WASHINGTON (Sept. 10, 2007) — The ongoing recall involving tires manufactured in China has brought considerable attention to the tire industry in the media and Congress.
Without a doubt, questions about the safety of those tires—made by Hangzhou Zhongce Rubber Co. Ltd. and imported by Foreign Tire Sales (FTS) Inc. of New Jersey—and, for that matter, the safety of any tire, is a concern to all in our industry.
The issue here is not tires that are made in China. Rather, the concern is that all tires sold in the U.S. must meet all U.S. safety regulations, and both manufacturers and companies that import these tires must be accountable for them regardless of where they are made.
Over the past decade, tire imports to the U.S. have grown to 45 percent of all tire shipments from 21 percent. By 2010, the Rubber Manufacturers Association (RMA) estimates that 55 percent of U.S. tire shipments will be imports.
Motorists must be assured that imported tires comply with all U.S. federal regulations.
The Transportation Recall Enhancement, Accountability and Documentation (TREAD) Act of 2000 added several new federal tire safety requirements for tire manufacturers. Tires sold in the U.S. must comply with stringent safety regulations, most of which were updated after the TREAD Act was passed by Congress. Strict regulations for tire sidewall labeling, rigorous new federal testing standards and a government early warning reporting system were instituted. RMA members—most of the major tire makers that have at least one manufacturing facility in the U.S.—have spent more than $1.5 billion to comply with these new rules.
For manufacturers that build tires in the U.S., uniform, total government enforcement of tire regulations is critical in order to provide consumers with the additional confidence of tire safety and to ensure a level competitive playing field with offshore manufacturers.
The Hangzhou/FTS incident illustrates some of the issues than can arise when tires are imported to the U.S. As the importer for a tire manufacturer with no U.S. presence, FTS is responsible for the tires it brings to the U.S. market.
Although initially claiming that a recall would force it into bankruptcy, FTS has since said it will move forward with the recall and, in fact, did that Aug. 9. Hangzhou disputes FTS' claim about the tires being defective and has provided a statement to the National Highway Traffic Safety Administration (NHTSA), which continues to investigate the matter.
For RMA member companies that fully comply with U.S. regulations and cooperate with safety officials when concerns arise, this incident has potential public policy ramifications. No one wants another similar situation to occur. However, any potential remedy should focus on any gaps the Hangzhou/FTS situation has revealed.
Companies that already comply with federal rules and are willing and able to address safety issues should not be penalized with additional regulatory burdens.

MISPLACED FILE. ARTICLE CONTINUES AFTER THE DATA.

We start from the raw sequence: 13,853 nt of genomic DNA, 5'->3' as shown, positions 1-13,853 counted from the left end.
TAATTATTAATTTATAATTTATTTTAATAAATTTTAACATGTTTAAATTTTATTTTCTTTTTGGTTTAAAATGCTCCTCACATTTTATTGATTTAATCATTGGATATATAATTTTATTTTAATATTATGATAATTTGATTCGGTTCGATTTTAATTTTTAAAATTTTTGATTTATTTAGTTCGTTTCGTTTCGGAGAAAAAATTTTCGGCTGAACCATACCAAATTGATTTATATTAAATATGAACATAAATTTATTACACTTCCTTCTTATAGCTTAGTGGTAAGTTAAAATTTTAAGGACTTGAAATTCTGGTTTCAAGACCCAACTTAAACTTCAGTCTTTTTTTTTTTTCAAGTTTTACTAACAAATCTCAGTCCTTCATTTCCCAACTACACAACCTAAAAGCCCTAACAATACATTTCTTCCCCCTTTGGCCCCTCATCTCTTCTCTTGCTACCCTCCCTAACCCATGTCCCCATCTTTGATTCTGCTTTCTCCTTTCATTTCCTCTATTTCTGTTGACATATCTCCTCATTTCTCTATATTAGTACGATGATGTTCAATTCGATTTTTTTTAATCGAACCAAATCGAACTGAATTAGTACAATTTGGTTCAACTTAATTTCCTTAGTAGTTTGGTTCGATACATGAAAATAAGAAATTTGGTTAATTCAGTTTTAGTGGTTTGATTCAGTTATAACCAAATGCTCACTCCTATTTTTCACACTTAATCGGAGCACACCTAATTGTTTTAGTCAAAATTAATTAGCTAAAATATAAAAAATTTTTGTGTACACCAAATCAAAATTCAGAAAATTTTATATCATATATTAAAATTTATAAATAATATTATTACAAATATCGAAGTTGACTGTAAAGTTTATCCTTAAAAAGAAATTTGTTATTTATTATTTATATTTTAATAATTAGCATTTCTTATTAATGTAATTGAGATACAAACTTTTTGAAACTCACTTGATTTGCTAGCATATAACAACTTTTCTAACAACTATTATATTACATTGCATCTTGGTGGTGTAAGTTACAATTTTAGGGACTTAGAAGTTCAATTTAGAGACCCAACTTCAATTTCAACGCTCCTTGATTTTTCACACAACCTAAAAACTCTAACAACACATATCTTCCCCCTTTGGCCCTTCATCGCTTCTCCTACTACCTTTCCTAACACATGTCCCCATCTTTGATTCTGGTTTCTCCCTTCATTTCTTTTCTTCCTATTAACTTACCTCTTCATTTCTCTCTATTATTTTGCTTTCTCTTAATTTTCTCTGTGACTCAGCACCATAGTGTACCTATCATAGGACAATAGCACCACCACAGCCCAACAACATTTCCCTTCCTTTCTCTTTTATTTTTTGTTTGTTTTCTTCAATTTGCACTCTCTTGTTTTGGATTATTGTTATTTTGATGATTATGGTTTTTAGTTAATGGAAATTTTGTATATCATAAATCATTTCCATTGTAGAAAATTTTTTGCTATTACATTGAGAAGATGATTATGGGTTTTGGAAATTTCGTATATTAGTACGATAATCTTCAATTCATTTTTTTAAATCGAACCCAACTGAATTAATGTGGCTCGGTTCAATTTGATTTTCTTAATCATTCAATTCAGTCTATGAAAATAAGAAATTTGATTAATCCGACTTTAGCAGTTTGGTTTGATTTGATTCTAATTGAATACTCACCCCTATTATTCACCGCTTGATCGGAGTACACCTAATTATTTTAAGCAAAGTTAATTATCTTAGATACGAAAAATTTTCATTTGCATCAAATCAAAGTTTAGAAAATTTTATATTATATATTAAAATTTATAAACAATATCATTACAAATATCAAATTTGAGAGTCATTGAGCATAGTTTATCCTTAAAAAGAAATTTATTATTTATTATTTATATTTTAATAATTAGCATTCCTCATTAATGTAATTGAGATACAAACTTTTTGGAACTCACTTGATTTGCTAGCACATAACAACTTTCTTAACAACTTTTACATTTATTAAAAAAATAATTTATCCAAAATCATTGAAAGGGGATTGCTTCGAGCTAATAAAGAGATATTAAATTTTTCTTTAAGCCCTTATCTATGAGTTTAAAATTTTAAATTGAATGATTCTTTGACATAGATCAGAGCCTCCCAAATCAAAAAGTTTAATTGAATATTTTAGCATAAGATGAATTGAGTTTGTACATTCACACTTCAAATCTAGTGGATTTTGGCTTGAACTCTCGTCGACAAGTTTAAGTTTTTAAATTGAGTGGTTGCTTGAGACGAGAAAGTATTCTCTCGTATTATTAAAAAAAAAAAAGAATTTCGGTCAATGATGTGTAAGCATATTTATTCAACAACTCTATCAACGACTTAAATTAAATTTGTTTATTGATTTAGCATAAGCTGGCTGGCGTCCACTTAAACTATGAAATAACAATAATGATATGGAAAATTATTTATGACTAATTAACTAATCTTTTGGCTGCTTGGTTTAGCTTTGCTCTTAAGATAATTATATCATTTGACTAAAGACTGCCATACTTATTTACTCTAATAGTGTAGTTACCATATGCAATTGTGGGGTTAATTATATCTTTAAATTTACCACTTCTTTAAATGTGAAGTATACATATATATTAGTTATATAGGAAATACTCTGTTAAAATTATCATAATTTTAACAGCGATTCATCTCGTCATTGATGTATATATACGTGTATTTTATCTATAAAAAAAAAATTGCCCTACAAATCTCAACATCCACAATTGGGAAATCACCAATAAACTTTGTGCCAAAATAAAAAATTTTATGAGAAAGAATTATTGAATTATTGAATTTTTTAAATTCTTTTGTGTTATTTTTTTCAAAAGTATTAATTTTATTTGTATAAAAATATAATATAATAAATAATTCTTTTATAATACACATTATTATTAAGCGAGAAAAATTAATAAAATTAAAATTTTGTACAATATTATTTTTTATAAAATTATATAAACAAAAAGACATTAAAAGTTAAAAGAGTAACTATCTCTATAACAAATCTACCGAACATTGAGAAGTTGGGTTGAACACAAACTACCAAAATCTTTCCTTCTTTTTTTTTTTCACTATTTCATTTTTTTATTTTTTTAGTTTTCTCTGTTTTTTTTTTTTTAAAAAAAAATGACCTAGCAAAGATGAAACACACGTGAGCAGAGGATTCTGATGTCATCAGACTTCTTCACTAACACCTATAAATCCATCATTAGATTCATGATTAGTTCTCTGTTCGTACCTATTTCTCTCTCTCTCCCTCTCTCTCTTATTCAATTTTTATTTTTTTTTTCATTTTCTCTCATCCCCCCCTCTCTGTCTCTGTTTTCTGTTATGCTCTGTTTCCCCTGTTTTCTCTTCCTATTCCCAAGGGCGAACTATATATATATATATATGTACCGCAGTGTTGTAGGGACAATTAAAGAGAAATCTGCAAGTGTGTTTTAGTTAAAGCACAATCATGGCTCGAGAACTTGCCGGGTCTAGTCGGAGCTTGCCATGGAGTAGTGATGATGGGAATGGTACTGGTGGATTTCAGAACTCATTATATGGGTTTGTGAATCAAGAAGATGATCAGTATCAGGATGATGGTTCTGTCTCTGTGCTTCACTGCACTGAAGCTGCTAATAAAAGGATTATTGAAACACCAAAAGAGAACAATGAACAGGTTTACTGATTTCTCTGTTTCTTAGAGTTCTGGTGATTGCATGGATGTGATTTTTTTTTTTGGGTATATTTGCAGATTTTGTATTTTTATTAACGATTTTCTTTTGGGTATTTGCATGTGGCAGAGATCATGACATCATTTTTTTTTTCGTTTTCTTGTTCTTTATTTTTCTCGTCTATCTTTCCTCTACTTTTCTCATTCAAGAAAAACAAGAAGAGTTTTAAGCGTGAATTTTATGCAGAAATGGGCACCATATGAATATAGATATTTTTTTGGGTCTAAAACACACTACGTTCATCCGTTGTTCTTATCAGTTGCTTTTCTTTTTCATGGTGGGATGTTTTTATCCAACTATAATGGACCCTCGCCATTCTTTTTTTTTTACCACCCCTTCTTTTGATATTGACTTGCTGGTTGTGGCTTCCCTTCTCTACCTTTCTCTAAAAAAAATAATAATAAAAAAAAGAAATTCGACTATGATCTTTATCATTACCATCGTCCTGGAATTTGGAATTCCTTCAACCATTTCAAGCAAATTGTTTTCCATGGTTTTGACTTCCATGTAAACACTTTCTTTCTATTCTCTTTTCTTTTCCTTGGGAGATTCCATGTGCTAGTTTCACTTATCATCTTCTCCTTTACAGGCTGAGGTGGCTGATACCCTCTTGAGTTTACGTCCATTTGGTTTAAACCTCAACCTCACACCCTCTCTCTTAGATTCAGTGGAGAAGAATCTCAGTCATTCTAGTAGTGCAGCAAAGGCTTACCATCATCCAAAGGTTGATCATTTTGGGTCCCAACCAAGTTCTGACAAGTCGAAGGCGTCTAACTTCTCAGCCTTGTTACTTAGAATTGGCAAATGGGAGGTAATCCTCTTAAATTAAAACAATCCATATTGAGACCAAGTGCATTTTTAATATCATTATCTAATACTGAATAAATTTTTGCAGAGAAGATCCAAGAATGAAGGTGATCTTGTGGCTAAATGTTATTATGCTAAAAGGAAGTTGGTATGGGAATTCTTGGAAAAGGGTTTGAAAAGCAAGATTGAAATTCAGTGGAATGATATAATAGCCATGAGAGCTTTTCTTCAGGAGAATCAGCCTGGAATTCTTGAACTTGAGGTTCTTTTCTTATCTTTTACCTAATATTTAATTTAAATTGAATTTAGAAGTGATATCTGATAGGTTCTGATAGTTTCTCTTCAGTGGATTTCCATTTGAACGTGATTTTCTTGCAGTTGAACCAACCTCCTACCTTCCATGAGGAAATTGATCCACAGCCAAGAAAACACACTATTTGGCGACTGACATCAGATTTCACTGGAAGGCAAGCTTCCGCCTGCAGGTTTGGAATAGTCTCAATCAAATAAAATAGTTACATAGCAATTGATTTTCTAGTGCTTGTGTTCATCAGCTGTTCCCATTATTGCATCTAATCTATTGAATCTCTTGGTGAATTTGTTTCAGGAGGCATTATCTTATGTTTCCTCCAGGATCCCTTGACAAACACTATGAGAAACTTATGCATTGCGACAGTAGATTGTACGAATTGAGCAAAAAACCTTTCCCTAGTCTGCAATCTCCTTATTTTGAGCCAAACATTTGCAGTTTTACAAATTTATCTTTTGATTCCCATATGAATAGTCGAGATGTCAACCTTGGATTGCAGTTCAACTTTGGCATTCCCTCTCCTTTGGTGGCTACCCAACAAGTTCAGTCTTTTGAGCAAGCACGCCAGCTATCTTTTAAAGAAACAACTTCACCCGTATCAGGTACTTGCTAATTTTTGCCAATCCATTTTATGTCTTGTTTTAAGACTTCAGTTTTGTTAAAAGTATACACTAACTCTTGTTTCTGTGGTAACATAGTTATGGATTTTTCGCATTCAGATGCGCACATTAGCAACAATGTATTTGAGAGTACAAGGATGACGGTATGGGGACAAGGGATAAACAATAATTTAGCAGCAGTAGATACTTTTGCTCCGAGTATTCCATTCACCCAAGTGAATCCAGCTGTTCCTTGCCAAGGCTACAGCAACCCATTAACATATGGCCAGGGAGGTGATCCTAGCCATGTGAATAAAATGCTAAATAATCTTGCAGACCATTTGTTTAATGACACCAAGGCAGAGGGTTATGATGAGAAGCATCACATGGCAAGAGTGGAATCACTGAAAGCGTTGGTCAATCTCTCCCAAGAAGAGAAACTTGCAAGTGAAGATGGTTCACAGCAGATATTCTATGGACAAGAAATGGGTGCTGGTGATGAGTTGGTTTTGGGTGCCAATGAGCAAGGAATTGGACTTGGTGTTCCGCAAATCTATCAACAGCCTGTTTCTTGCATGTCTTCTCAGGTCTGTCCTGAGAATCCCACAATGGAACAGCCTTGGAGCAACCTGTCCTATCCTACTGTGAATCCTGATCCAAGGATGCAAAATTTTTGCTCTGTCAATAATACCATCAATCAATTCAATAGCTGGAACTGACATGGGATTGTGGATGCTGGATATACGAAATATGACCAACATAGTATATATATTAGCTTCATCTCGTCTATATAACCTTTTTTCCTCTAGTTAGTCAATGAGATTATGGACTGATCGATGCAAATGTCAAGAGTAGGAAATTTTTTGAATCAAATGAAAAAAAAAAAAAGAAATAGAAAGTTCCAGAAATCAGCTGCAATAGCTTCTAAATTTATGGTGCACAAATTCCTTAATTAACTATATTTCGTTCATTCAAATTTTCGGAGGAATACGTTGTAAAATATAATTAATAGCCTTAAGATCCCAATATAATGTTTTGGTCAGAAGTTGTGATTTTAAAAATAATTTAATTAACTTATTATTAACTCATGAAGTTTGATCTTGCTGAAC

The tire distribution chain also can be affected by a tire safety issue. Tire distributors that import products to the U.S. may be responsible for reporting under the federal early warning reporting system.
Tire dealers who sell non-compliant products or tires that develop safety issues also could face legal issues. As an example, a number of state attorneys general are working together to determine which retailers have sold the affected Hangzhou-made tires.
The Tire Industry Association (TIA) has begun consultations with Zurich North America (formerly Universal Underwriters Insurance Co.), TIA's recommended property and casualty insurance provider, about dealer liability for imported tires. At a minimum, Zurich has suggested a few key points for those considering whether to import tires:
* Consult qualified legal counsel to discuss your potential liability and how to obtain certificates of insurance;
* Negotiate and commit to writing directives on how a dealer and a manufacturer will jointly handle recall and warranty issues;
* Obtain a certificate of insurance from the manufacturer's liability insurance carrier that does a substantial amount of business in the U.S., and make sure the manufacturer has adequate limits—have an insurance representative and qualified legal counsel review the certificate;
* Obtain “additional insured vendor” status on the certificate and get 30-day notice of any cancellation or non-renewal; and
* Even if products are manufactured in the U.S., obtaining certificates of insurance are good security.
Safety is the tire industry's No. 1 priority.
Collectively, the industry strives not only to build the safest and most reliable products but also seeks to educate motorists about proper tire care. RMA and TIA work together to further the industry's safety goals.
However, all of that effort may be diminished if tires entering the marketplace fail to comply with U.S. standards. In addition, an offshore manufacturer that fails to take responsibility for its products and leaves an under-financed distributor responsible for an incomplete recall is not fair to manufacturers in the U.S. that take responsibility for their products. Nor is it fair to consumers who depend on our industry to put safety first.
Donald Shea is president and CEO of Washington-based Rubber Manufacturers Association. Roy Littlefield is executive vice president of the Tire Industry Association in Bowie, Md.